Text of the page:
“Hacker”: Good or Bad?
The terms hacker and hack are widely used, but their meaning is often based on context. When referring to security issues, the media widely refers to hackers as bad guys who try to break into (hack) computer systems. Some geezer geeks object to this use, as the term hack in computer circles originally referred to a clever (often technical) solution and the term hacker referred to a particularly skilled programmer. Expect to see the terms used both positively and negatively.
You might also encounter the terms white hat hackers and black hat hackers. The white hats are the good guys who probe for weaknesses, but don’t exploit them. Instead, they share their knowledge in hopes that the holes they’ve found will be plugged and security will be improved. Many firms hire consultants to conduct “white hat” hacking expeditions on their own assets as part of their auditing and security process. “Black hats” are the bad guys. Some call them “crackers.” There’s even a well-known series of hacker conventions known as the Black Hat conference.
Other threats come from malicious pranksters, like the group that posted seizure-inducing images on Web sites frequented by epilepsy sufferers (Schwartz, 2008). Others are hacktivists, targeting firms, Web sites, or even users as a protest measure. In 2009, Twitter was brought down and Facebook and LiveJournal were hobbled as Russian-sympathizing hacktivists targeted the social networking and blog accounts of the Georgian blogger known as Cyxymu. The silencing of millions of accounts was simply collateral damage in a massive DDoS attack meant to mute this single critic of the Russian government (Schectman, 2009).
And as power and responsibility is concentrated in the hands of a few revenge-seeking employees can do great damage. The San Francisco city government lost control of a large portion of its own computer network over a ten-day period when a single disgruntled employee refused to divulge critical passwords Vijayan, 2010).
The bad guys are legion and the good guys often seem outmatched and underresourced. Law enforcement agencies dealing with computer crime are increasingly outnumbered, outskilled, and underfunded. Many agencies are staffed with technically weak personnel who were trained in a prior era’s crime fighting techniques. Governments can rarely match the pay scale and stock bonuses offered by private industry. Organized crime networks now have their own R&D labs and are engaged in sophisticated development efforts to piece together methods to thwart current security measures.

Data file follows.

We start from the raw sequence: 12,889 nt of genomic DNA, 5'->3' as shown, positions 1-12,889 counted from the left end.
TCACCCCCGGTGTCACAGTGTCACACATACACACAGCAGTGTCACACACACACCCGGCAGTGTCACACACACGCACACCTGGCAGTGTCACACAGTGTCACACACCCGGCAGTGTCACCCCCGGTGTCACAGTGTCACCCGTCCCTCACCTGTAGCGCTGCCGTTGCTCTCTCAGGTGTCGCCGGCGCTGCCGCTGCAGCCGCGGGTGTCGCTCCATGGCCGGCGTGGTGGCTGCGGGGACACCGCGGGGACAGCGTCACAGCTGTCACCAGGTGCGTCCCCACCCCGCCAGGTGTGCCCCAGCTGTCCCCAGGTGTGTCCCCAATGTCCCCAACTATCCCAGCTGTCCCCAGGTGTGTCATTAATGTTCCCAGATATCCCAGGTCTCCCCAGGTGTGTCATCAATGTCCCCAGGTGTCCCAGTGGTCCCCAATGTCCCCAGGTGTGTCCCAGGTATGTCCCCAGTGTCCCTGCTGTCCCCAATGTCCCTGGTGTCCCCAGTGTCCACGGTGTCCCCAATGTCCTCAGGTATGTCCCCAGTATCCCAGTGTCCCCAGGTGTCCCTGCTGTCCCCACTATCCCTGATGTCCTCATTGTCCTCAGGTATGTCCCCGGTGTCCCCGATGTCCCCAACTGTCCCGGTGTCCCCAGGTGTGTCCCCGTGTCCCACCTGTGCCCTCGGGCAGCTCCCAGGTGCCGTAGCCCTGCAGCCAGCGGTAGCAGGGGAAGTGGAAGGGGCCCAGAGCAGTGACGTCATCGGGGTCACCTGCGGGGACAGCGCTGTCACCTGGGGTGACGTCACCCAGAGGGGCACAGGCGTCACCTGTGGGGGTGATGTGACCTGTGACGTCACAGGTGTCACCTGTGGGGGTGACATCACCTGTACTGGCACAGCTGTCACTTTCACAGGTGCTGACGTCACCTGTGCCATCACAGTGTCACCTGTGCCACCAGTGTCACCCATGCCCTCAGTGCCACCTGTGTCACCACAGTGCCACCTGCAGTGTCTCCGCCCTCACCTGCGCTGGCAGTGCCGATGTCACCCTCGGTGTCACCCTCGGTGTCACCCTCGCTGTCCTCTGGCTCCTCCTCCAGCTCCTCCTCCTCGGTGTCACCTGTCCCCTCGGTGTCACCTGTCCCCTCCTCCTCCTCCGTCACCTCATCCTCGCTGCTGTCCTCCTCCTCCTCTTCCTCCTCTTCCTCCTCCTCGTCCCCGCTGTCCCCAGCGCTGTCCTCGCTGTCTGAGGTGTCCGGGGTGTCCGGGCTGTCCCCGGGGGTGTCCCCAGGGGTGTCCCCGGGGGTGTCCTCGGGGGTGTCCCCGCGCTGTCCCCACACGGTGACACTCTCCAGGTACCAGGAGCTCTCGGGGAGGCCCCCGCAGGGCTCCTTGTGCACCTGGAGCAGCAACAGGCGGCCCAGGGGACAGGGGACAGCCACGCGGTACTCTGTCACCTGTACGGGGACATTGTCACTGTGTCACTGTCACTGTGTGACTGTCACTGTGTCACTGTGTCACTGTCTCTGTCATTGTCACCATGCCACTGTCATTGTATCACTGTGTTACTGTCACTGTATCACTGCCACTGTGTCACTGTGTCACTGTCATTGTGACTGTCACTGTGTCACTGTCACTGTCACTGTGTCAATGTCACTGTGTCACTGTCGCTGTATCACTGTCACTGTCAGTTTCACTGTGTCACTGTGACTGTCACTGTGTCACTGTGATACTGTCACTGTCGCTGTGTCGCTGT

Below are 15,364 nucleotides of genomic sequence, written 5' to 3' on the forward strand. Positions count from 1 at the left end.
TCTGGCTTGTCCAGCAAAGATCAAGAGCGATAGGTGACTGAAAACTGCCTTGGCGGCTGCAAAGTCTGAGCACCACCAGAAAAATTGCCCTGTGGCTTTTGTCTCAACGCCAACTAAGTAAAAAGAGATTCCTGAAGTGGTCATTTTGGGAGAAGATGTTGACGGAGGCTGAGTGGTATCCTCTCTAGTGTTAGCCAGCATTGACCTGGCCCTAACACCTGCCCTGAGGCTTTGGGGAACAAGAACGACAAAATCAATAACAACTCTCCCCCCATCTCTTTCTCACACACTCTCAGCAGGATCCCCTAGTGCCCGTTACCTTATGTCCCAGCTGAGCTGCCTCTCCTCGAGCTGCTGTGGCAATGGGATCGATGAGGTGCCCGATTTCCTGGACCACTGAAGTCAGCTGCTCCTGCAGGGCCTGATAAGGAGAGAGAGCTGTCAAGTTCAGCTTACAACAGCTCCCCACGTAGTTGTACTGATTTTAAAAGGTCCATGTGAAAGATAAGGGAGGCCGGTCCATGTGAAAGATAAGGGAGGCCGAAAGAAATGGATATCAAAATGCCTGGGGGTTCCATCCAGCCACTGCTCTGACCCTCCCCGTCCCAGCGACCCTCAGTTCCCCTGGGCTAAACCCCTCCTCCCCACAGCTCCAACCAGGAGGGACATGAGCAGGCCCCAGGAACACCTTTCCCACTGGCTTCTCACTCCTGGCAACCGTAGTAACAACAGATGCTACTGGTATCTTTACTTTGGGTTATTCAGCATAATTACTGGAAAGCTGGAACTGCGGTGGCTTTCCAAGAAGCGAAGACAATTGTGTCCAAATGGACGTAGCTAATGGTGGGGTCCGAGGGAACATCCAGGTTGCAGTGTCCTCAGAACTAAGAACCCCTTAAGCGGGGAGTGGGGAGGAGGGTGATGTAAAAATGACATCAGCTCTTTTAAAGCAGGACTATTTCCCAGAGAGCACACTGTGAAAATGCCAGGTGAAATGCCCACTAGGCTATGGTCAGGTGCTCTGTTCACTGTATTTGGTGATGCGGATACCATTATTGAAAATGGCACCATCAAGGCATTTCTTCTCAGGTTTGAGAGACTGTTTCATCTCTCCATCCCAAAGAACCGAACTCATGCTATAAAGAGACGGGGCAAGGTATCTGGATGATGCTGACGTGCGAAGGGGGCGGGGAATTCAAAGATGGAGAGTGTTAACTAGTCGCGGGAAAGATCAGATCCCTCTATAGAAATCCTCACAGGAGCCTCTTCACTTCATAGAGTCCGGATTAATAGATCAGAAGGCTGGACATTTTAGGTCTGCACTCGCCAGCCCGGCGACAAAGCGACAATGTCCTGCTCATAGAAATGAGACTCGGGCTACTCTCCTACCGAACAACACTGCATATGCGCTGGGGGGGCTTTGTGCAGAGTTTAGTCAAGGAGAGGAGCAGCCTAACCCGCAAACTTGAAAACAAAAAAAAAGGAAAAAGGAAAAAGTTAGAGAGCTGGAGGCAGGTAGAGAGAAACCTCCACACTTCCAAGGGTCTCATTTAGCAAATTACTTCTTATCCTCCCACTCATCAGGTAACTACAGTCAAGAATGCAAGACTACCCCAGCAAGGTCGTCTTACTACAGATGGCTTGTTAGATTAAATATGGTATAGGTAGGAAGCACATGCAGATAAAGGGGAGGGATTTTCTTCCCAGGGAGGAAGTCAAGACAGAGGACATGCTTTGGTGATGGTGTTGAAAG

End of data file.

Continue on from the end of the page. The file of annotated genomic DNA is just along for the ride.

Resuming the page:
- Computer security threats have moved beyond the curious teen with a PC and are now sourced from a number of motivations, including theft, leveraging compromised computing assets, extortion, espionage, warfare, terrorism, pranks, protest, and revenge.
- Threats can come from both within the firm as well as from the outside.
- Cybercriminals operate in an increasingly sophisticated ecosystem where data harvesters and tool peddlers leverage sophisticated online markets to sell to cash-out fraudsters and other crooks.
- Technical and legal complexity make pursuit and prosecution difficult.
- Many law enforcement agencies are underfunded, underresourced, and underskilled to deal with the growing hacker threat.
Questions and Exercises
- What is a botnet? What sorts of exploits would use a botnet? Why would a botnet be useful to cybercriminals?
- Why are threats to the power grid potentially so concerning? What are the implications of power-grid failure and of property damage? Who might execute these kinds of attacks? What are the implications for firms and governments planning for the possibility of cyberwarfare and cyberterror?
- Scan the trade press for examples of hacking that apply to the various motivations mentioned in this chapter. What happened to the hacker? Were they caught? What penalties do they face?
- Why do cybercriminals execute attacks across national borders? What are the implications for pursuit, prosecution, and law enforcement?
- Why do law enforcement agencies struggle to cope with computer crime?
- A single rogue employee effectively held the city of San Francisco’s network hostage for ten days. What processes or controls might the city have created that could have prevented this kind of situation from taking place?
1Trend Micro, “Web Threats Whitepaper,” March 2008.
Gorman, S., A. Cole, and Y. Dreazen. “Computer Spies Breach Fighter-Jet Project,” Wall Street Journal, April 21, 2009.
Higgins, K. J., “SecureWorks Unveils Research on Spamming Botnets,” DarkReading, April 9, 2008.
Krebs, B., “Storm Worm Dwarfs World’s Top Supercomputer,” Washington Post, August 31, 2007.
Kroft, S., “Cyberwar: Sabotaging the System,” 60 Minutes, November 8, 2009.
Schectman, J., “Computer Hacking Made Easy,” BusinessWeek, August 13, 2009.
Schwartz, M., “The Trolls among Us,” New York Times, August 3, 2008.
Singel, R., “Underground Crime Economy Health, Security Group Finds,” Wired, November 24, 2008.
Vijayan, J., “After Verdict, Debate Rages in Terry Childs Case,” Computerworld, April 28, 2010.
Vijayan, J., “Software Consultant Who Stole Data on 110,000 People Gets Five-Year Sentence,” Computerworld, July 10, 2007.